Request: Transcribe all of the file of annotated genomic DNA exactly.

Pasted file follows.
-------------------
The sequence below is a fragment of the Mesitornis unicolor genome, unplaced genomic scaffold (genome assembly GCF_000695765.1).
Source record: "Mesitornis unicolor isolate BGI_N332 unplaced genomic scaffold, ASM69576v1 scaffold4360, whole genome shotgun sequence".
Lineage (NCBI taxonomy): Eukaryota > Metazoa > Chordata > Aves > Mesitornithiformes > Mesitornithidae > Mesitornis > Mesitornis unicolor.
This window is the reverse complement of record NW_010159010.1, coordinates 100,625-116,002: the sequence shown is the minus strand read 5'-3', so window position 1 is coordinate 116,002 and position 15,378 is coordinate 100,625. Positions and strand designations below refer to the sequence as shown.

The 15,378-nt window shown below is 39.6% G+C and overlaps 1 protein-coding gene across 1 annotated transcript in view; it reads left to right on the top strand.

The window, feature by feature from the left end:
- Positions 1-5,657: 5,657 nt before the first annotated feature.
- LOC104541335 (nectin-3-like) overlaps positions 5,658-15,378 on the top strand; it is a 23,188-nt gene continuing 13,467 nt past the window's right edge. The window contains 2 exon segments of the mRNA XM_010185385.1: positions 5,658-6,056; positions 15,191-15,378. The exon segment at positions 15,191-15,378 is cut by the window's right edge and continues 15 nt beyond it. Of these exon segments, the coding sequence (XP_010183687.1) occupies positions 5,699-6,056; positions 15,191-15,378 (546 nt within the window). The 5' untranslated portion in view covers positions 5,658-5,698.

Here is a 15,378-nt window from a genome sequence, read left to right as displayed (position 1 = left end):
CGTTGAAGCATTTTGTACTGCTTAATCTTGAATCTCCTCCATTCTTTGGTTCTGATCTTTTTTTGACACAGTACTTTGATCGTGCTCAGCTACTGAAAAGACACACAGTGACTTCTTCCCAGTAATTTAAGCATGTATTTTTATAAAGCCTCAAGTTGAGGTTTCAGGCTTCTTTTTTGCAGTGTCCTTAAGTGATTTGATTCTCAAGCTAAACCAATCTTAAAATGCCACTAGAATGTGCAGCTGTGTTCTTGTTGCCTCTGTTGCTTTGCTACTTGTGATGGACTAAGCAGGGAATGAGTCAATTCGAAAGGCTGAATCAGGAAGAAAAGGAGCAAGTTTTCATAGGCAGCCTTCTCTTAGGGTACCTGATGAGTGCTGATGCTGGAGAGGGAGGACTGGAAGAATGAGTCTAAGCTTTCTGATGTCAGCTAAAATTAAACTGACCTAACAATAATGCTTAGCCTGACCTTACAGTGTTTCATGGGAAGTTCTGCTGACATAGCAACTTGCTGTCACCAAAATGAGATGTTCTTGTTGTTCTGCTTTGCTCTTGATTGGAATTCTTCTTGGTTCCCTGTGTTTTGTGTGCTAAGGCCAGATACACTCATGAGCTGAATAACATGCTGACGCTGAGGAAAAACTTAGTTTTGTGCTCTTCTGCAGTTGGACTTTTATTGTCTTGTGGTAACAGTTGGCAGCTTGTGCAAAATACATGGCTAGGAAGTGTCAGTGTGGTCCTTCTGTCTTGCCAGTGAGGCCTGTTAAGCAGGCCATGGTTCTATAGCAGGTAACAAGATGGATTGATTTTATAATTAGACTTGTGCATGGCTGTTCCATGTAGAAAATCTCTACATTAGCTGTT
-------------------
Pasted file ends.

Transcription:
The sequence below is a fragment of the Mesitornis unicolor genome, unplaced genomic scaffold (genome assembly GCF_000695765.1).
Source record: "Mesitornis unicolor isolate BGI_N332 unplaced genomic scaffold, ASM69576v1 scaffold4360, whole genome shotgun sequence".
Lineage (NCBI taxonomy): Eukaryota > Metazoa > Chordata > Aves > Mesitornithiformes > Mesitornithidae > Mesitornis > Mesitornis unicolor.
This window is the reverse complement of record NW_010159010.1, coordinates 100,625-116,002: the sequence shown is the minus strand read 5'-3', so window position 1 is coordinate 116,002 and position 15,378 is coordinate 100,625. Positions and strand designations below refer to the sequence as shown.

The 15,378-nt window shown below is 39.6% G+C and overlaps 1 protein-coding gene across 1 annotated transcript in view; it reads left to right on the top strand.

The window, feature by feature from the left end:
- Positions 1-5,657: 5,657 nt before the first annotated feature.
- LOC104541335 (nectin-3-like) overlaps positions 5,658-15,378 on the top strand; it is a 23,188-nt gene continuing 13,467 nt past the window's right edge. The window contains 2 exon segments of the mRNA XM_010185385.1: positions 5,658-6,056; positions 15,191-15,378. The exon segment at positions 15,191-15,378 is cut by the window's right edge and continues 15 nt beyond it. Of these exon segments, the coding sequence (XP_010183687.1) occupies positions 5,699-6,056; positions 15,191-15,378 (546 nt within the window). The 5' untranslated portion in view covers positions 5,658-5,698.

Here is a 15,378-nt window from a genome sequence, read left to right as displayed (position 1 = left end):
CGTTGAAGCATTTTGTACTGCTTAATCTTGAATCTCCTCCATTCTTTGGTTCTGATCTTTTTTTGACACAGTACTTTGATCGTGCTCAGCTACTGAAAAGACACACAGTGACTTCTTCCCAGTAATTTAAGCATGTATTTTTATAAAGCCTCAAGTTGAGGTTTCAGGCTTCTTTTTTGCAGTGTCCTTAAGTGATTTGATTCTCAAGCTAAACCAATCTTAAAATGCCACTAGAATGTGCAGCTGTGTTCTTGTTGCCTCTGTTGCTTTGCTACTTGTGATGGACTAAGCAGGGAATGAGTCAATTCGAAAGGCTGAATCAGGAAGAAAAGGAGCAAGTTTTCATAGGCAGCCTTCTCTTAGGGTACCTGATGAGTGCTGATGCTGGAGAGGGAGGACTGGAAGAATGAGTCTAAGCTTTCTGATGTCAGCTAAAATTAAACTGACCTAACAATAATGCTTAGCCTGACCTTACAGTGTTTCATGGGAAGTTCTGCTGACATAGCAACTTGCTGTCACCAAAATGAGATGTTCTTGTTGTTCTGCTTTGCTCTTGATTGGAATTCTTCTTGGTTCCCTGTGTTTTGTGTGCTAAGGCCAGATACACTCATGAGCTGAATAACATGCTGACGCTGAGGAAAAACTTAGTTTTGTGCTCTTCTGCAGTTGGACTTTTATTGTCTTGTGGTAACAGTTGGCAGCTTGTGCAAAATACATGGCTAGGAAGTGTCAGTGTGGTCCTTCTGTCTTGCCAGTGAGGCCTGTTAAGCAGGCCATGGTTCTATAGCAGGTAACAAGATGGATTGATTTTATAATTAGACTTGTGCATGGCTGTTCCATGTAGAAAATCTCTACATTAGCTGTT